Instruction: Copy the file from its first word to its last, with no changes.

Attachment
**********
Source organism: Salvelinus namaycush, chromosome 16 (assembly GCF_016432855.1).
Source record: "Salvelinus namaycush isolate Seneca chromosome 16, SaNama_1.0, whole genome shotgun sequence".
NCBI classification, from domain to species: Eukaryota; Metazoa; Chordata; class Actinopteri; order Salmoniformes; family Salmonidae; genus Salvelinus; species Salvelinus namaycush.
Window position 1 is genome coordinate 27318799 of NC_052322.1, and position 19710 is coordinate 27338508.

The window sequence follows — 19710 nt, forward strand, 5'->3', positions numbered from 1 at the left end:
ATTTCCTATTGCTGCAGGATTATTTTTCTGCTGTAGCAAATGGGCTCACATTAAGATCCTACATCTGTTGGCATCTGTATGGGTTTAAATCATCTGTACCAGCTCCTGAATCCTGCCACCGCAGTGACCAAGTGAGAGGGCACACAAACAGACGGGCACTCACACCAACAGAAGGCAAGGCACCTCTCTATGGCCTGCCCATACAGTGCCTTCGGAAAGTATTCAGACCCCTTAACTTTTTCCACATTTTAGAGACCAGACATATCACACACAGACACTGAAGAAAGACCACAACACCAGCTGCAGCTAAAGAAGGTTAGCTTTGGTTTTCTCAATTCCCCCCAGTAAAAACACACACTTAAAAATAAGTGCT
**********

Source organism: Salvelinus namaycush, chromosome 16 (assembly GCF_016432855.1).
Source record: "Salvelinus namaycush isolate Seneca chromosome 16, SaNama_1.0, whole genome shotgun sequence".
NCBI classification, from domain to species: Eukaryota; Metazoa; Chordata; class Actinopteri; order Salmoniformes; family Salmonidae; genus Salvelinus; species Salvelinus namaycush.
Window position 1 is genome coordinate 27318799 of NC_052322.1, and position 19710 is coordinate 27338508.

The window sequence follows — 19710 nt, forward strand, 5'->3', positions numbered from 1 at the left end:
ATTTCCTATTGCTGCAGGATTATTTTTCTGCTGTAGCAAATGGGCTCACATTAAGATCCTACATCTGTTGGCATCTGTATGGGTTTAAATCATCTGTACCAGCTCCTGAATCCTGCCACCGCAGTGACCAAGTGAGAGGGCACACAAACAGACGGGCACTCACACCAACAGAAGGCAAGGCACCTCTCTATGGCCTGCCCATACAGTGCCTTCGGAAAGTATTCAGACCCCTTAACTTTTTCCACATTTTAGAGACCAGACATATCACACACAGACACTGAAGAAAGACCACAACACCAGCTGCAGCTAAAGAAGGTTAGCTTTGGTTTTCTCAATTCCCCCCAGTAAAAACACACACTTAAAAATAAGTGCT